Gonçalves, Thiago Signorini (2012) Topics in galaxy evolution : early star formation and quenching. Dissertation (Ph.D.), California Institute of Technology. http://resolver.caltech.edu/CaltechTHESIS:06052012-140445171
In this thesis, we present three projects designed to shed light on yet unanswered questions on galaxy formation and evolution. The first two concern a sample of UV-bright starburst galaxies in the local universe (z~0.2). These objects are remarkably similar to star-forming galaxies that were abundant at high redshifts (2<z<3) - the Lyman break galaxies - and can help explain the very distinctive properties observed at such epochs. Thus, these galaxies are denominated Lyman break analogs, or LBAs.
First, we describe a survey of kinematics of the nebular gas in such objects, and how that can help explain the formation process, including gas assembly, in these starbursts. We show strong evidence that the gas kinematics resemble those observed at high redshifts. However, by artificially manipulating our observations to mimic our objects at greater distances, we show how low resolution and signal-to-noise ratios can lead to erroneous conclusions, in particular when attempting to diagnose mergers as the origin of the starburst.
Then, we present results from a pilot survey to study the cold, molecular gas reservoir in such objects. Again, we show that the observed properties are analogous to those observed at high redshift, in particular with respect to baryonic gas fractions in the galaxy, higher than normally found in low-extinction objects in the local universe. Furthermore, we show how gas surface density and star-formation surface density follow the same relation as local galaxies, albeit at much higher values.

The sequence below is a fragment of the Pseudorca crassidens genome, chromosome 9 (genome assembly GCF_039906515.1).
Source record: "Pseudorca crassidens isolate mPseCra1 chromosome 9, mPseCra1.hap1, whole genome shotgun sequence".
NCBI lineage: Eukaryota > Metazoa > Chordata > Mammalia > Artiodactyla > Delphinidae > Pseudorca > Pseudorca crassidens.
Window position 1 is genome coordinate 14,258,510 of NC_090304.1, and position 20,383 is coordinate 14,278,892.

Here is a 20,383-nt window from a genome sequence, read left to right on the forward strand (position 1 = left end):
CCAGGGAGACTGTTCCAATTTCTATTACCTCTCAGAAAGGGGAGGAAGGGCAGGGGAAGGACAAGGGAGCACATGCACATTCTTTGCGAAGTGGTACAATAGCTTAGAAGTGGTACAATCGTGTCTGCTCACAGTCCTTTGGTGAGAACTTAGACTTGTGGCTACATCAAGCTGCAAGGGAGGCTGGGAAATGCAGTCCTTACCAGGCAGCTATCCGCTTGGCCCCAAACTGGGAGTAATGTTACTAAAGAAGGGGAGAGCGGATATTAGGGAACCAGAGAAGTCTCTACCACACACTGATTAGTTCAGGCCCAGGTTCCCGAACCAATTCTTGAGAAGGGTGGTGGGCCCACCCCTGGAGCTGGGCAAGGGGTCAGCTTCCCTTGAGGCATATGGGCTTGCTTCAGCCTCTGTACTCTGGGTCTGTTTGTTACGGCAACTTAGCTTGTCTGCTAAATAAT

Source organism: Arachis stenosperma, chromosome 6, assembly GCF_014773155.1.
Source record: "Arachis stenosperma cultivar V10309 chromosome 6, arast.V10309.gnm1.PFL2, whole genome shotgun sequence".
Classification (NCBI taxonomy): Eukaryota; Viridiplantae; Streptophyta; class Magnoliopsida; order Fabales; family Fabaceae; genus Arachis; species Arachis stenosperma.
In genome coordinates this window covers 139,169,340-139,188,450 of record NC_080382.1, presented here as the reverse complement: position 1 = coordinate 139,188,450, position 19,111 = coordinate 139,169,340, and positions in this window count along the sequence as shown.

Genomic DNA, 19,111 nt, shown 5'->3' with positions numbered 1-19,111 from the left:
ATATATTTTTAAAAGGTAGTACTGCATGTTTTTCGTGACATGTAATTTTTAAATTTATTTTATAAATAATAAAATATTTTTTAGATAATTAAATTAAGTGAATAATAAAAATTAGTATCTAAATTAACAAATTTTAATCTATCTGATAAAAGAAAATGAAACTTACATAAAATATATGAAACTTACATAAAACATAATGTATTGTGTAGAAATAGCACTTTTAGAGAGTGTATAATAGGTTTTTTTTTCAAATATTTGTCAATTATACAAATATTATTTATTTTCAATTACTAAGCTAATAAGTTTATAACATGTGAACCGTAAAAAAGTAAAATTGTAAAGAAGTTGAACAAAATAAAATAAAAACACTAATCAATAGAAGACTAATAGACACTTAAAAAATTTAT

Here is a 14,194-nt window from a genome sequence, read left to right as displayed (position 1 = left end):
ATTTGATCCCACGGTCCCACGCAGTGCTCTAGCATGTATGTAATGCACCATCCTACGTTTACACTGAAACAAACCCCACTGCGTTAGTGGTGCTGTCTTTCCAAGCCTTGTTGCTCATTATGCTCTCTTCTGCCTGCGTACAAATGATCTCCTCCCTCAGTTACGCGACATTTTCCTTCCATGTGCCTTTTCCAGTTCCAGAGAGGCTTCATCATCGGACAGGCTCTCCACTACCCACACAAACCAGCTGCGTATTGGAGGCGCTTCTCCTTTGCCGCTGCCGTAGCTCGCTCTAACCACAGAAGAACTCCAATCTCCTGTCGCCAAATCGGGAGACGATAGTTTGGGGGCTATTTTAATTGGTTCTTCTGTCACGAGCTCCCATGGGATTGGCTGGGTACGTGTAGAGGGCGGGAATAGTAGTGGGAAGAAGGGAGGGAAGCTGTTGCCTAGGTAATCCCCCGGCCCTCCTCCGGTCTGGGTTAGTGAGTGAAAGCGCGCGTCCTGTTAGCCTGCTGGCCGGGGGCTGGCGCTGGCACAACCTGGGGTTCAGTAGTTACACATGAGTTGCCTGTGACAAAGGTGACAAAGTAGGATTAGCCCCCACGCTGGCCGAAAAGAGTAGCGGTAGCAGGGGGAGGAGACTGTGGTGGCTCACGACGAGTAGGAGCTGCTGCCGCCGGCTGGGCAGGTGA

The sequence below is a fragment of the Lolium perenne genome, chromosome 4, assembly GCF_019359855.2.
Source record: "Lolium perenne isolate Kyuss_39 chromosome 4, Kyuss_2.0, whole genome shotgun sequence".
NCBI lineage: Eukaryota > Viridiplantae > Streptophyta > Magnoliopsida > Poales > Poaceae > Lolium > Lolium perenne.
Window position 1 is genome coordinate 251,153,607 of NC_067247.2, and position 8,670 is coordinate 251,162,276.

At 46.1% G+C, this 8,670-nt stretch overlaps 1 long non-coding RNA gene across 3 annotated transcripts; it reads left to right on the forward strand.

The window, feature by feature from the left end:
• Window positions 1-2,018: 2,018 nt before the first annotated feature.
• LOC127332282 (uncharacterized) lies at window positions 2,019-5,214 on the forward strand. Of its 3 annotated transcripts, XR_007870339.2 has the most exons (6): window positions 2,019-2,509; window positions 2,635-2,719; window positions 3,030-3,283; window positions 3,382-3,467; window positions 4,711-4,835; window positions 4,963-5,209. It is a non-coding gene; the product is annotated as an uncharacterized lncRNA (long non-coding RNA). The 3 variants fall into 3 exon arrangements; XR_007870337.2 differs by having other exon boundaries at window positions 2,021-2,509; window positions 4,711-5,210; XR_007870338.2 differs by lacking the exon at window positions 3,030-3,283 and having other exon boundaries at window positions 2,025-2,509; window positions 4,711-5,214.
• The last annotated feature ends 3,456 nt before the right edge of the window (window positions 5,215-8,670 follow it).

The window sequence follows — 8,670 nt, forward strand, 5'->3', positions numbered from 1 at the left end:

Finally, we discuss an observational project designed to measure the mass flux density from the blue sequence to the red sequence across the so-called green valley. We obtain the deepest spectra ever observed of green valley galaxies at intermediate redshifts (z~0.8) in order to measure spectral features from which we can measure the star formation histories of individual galaxies. We measure a mass flux ratio that is higher than observed in the local universe, indicating the red sequence was growing faster when the universe was half its present age than today.
|Item Type:||Thesis (Dissertation (Ph.D.))|
|Subject Keywords:||galaxies: formation; galaxies:starburst; galaxies:evolution; galaxies:kinematics and dynamics; galaxies:high-redshift|
|Degree Grantor:||California Institute of Technology|
|Division:||Physics, Mathematics and Astronomy|
|Thesis Availability:||Public (worldwide access)|
|Defense Date:||26 August 2011|
|Default Usage Policy:||No commercial reproduction, distribution, display or performance rights in this work are provided.|
|Deposited By:||Thiago Goncalves|
|Deposited On:||06 Jun 2012 23:13|
|Last Modified:||26 Dec 2012 04:44|
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